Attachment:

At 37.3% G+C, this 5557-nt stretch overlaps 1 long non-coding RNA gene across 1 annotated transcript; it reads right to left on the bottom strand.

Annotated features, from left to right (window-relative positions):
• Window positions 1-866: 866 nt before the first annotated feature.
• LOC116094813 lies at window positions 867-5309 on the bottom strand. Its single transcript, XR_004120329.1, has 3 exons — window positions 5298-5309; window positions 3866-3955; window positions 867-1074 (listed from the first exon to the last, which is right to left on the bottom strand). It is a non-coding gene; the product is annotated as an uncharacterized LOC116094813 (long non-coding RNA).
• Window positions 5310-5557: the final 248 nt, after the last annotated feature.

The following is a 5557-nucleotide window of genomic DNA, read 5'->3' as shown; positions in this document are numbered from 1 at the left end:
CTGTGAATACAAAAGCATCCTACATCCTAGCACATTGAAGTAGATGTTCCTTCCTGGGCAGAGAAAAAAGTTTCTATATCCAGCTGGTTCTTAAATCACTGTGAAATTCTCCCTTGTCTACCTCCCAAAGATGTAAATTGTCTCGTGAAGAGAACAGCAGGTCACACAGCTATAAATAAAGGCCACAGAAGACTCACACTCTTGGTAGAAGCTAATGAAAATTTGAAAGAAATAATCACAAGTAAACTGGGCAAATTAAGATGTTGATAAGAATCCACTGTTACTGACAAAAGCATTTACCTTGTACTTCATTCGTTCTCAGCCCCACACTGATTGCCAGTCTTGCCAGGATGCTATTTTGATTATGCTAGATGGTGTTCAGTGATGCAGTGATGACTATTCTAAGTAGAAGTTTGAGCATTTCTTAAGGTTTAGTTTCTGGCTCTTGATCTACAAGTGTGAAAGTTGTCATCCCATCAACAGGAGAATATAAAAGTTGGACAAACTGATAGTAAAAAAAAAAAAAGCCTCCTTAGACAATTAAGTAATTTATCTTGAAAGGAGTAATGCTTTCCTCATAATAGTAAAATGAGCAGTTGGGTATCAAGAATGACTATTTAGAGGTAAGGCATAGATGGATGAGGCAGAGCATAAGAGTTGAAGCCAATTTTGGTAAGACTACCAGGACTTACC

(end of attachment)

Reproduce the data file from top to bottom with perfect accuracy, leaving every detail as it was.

At 37.3% G+C, this 5557-nt stretch overlaps 1 long non-coding RNA gene across 1 annotated transcript; it reads right to left on the bottom strand.

Annotated features, from left to right (window-relative positions):
• Window positions 1-866: 866 nt before the first annotated feature.
• LOC116094813 lies at window positions 867-5309 on the bottom strand. Its single transcript, XR_004120329.1, has 3 exons — window positions 5298-5309; window positions 3866-3955; window positions 867-1074 (listed from the first exon to the last, which is right to left on the bottom strand). It is a non-coding gene; the product is annotated as an uncharacterized LOC116094813 (long non-coding RNA).
• Window positions 5310-5557: the final 248 nt, after the last annotated feature.

The following is a 5557-nucleotide window of genomic DNA, read 5'->3' as shown; positions in this document are numbered from 1 at the left end:
CTGTGAATACAAAAGCATCCTACATCCTAGCACATTGAAGTAGATGTTCCTTCCTGGGCAGAGAAAAAAGTTTCTATATCCAGCTGGTTCTTAAATCACTGTGAAATTCTCCCTTGTCTACCTCCCAAAGATGTAAATTGTCTCGTGAAGAGAACAGCAGGTCACACAGCTATAAATAAAGGCCACAGAAGACTCACACTCTTGGTAGAAGCTAATGAAAATTTGAAAGAAATAATCACAAGTAAACTGGGCAAATTAAGATGTTGATAAGAATCCACTGTTACTGACAAAAGCATTTACCTTGTACTTCATTCGTTCTCAGCCCCACACTGATTGCCAGTCTTGCCAGGATGCTATTTTGATTATGCTAGATGGTGTTCAGTGATGCAGTGATGACTATTCTAAGTAGAAGTTTGAGCATTTCTTAAGGTTTAGTTTCTGGCTCTTGATCTACAAGTGTGAAAGTTGTCATCCCATCAACAGGAGAATATAAAAGTTGGACAAACTGATAGTAAAAAAAAAAAAAGCCTCCTTAGACAATTAAGTAATTTATCTTGAAAGGAGTAATGCTTTCCTCATAATAGTAAAATGAGCAGTTGGGTATCAAGAATGACTATTTAGAGGTAAGGCATAGATGGATGAGGCAGAGCATAAGAGTTGAAGCCAATTTTGGTAAGACTACCAGGACTTACC